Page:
In the wheat fields surrounding her childhood home, Lori Sandberg learned a strong work ethic from her parents that has carried over into the Commercial Crew Program.
The lead Weights and Mass Properties engineer, who ensures Starliner meets all its weight requirements for a safe and successful launch and return, would help her parents on the farm throughout the year and through busy summer harvests. She and her older sister would move tractors from field to field, pull out rye that could negatively impact the wheat crop, haul rocks out of the fields, fill bins with wheat during the harvest, and perform other tasks to keep the family business running smoothly.
The open farmland and clear Wyoming skies also gave her a unique stargazing perspective and early fascination with space.
“We grew up on a wheat farm in the middle of nowhere,” Sandberg said. “There was always plenty of work to do and it had to be done. We saw the dedication of our parents. They were always running into problems with tractors not starting, but they never gave up and just kept pushing through and it always worked out.”
That determination learned at a young age has served her well on the Starliner program, where there is no margin for error in a position that relies on precision. Each part of the spacecraft must meet specific weight requirements in order to have a safe mission.
Throughout its design and build, Sandberg ensures guidelines are followed when it comes to weight, center of gravity balance for the vehicle and how the vehicle resists rotational acceleration.
Although based in Houston, she’s at the Commercial Crew and Cargo Processing Facility in Florida for various testing, including the recent weight and center of gravity test of the crew module for the Crew Flight Test.
There are weight requirements every step of the way from when the spacecraft is stacked on United Launch Alliance’s Atlas V rocket to how much it can weigh when it docks to the International Space Station and how much it can weigh as items jettison off prior to landing.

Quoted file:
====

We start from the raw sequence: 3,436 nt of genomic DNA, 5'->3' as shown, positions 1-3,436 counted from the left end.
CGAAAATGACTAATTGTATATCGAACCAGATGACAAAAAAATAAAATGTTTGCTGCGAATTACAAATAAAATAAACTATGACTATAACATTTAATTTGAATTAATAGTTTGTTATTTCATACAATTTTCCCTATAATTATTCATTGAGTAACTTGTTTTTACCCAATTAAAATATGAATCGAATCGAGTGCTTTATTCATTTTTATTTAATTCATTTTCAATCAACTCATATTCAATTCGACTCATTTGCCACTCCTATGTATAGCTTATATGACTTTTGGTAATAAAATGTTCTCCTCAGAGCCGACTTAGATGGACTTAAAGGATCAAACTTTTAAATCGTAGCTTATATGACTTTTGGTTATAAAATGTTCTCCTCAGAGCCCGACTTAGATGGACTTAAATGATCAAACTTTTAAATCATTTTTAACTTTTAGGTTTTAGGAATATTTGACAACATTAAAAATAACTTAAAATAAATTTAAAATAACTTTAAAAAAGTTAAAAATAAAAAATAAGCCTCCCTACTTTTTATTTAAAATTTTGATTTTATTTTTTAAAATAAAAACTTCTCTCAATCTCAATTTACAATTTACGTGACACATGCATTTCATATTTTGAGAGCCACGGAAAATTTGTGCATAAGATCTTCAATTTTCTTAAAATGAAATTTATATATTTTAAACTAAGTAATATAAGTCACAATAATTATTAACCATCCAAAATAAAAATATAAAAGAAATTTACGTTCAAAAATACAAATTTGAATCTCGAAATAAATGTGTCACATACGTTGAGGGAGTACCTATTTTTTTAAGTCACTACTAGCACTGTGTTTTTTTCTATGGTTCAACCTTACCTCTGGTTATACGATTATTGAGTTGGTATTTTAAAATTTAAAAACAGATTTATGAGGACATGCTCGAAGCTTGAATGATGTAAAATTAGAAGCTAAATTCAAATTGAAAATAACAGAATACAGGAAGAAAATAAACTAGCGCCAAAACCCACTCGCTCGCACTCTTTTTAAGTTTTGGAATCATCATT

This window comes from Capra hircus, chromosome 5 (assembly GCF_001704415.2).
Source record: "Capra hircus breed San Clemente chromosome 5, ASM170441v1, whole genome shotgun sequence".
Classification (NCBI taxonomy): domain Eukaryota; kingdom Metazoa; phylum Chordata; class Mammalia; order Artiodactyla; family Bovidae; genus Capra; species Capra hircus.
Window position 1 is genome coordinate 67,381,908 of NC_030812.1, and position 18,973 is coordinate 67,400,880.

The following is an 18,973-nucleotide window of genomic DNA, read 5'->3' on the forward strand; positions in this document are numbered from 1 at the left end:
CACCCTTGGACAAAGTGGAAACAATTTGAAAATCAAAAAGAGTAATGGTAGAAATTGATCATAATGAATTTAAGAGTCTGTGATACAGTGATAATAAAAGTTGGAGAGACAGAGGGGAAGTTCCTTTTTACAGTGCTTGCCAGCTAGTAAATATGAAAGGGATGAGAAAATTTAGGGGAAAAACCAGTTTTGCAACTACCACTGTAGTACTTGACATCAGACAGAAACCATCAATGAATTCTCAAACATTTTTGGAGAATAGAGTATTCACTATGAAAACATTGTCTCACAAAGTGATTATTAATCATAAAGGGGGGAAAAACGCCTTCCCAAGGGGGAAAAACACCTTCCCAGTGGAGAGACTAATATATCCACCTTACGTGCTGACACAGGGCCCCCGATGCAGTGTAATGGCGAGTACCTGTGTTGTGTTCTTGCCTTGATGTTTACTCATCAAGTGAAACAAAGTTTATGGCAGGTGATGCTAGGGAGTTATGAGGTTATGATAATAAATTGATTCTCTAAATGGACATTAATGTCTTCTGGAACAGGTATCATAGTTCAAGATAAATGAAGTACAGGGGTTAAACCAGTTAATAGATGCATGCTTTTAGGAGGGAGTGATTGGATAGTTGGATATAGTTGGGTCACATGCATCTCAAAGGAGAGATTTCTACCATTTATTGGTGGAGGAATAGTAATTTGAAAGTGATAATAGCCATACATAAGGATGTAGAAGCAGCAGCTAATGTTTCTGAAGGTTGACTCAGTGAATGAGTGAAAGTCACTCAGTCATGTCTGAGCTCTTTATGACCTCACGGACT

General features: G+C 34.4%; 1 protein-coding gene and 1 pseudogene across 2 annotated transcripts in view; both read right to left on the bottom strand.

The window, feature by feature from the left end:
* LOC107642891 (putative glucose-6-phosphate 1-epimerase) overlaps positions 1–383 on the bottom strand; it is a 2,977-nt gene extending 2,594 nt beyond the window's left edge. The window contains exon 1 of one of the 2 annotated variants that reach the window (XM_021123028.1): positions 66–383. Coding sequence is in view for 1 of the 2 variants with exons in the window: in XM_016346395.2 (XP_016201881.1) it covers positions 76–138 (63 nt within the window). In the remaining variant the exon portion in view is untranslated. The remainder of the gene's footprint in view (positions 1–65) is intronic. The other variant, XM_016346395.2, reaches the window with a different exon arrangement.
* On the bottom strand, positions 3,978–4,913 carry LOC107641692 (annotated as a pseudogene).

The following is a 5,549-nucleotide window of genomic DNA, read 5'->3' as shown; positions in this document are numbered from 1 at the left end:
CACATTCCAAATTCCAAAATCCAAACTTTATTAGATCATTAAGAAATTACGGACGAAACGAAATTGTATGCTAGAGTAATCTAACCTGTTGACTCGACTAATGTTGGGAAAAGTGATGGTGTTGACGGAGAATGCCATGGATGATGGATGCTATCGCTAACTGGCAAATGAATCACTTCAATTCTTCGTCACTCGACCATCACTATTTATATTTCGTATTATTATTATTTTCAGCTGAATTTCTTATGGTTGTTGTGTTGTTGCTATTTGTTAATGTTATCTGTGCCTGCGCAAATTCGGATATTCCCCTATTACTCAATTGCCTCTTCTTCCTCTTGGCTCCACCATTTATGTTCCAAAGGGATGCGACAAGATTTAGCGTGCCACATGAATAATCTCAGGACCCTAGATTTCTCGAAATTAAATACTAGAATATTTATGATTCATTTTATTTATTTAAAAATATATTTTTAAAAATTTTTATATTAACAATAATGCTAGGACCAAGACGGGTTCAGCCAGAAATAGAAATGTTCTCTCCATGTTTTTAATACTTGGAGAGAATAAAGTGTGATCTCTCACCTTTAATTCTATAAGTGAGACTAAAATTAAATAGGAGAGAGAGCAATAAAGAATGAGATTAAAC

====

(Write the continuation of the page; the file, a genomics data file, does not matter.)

“We have requirements for re-entry of the crew module to make sure it hits the landing site target so the landing and recovery crew can get to the vehicle in a certain amount of time,” she said.
Cargo plays an important role and every mission is different. Cargo may have to be reconfigured if testing is even just .1 inch off.
Starting with Starliner in 2015, Sandberg has enjoyed working with various groups, from design and engineering to crew and cargo. She also finds it rewarding to go to the factory and conduct the tests after working with Computer Aided Design, or CAD, models.
“Everyone is super passionate and wants everything to succeed,” Sandberg said. “Working on that kind of team makes everything worth it.”
Prior to Starliner, she was a weight engineer for the development phases of the 777X aircraft. She monitored the aircraft weight and center of gravity and helped create a new weight estimation tool. Because of her work on Starliner and 777X, she was awarded in 2018 with the Outstanding Young Weight Engineer Ed Payne Award through the Society of Weight Engineering.
She also participated in a Boeing summer internship in Washington performing fluid pressure analysis for the 747 program while working on her master’s degree from Texas A&M University in thermodynamics/fluid dynamics. She received her bachelor’s degree in mechanical engineering from the University of Wyoming.
Sandberg became interested in weight and mass properties after being hired by Boeing following a job fair at Texas A&M. She was intrigued after later talking with a weights manager. She thought it would be interesting to work with data and learn about all aspects of a vehicle.
Luckily for Sandberg, she’s always loved math and science and knew early on she wanted to become an engineer like her sister, who works for a NASA contractor in Houston. As an undergrad, Sandberg attended the NASA Academy Leadership and Research Program at NASA’s Goddard Space Flight Center, participating in cryogenic testing and thermal tri-support testing for a scientific balloon-borne observatory that studied patterns of light left over from the period following the Big Bang.
But her love of stars and space started when she was even younger. Her aunt and uncle belonged to an astronomical society and she would go with them to “star parties” — looking at stars in the beautiful clear Wyoming sky.
“There is a lot of universe out there that we don’t know much about. It’s pretty incredible,” Sandberg said.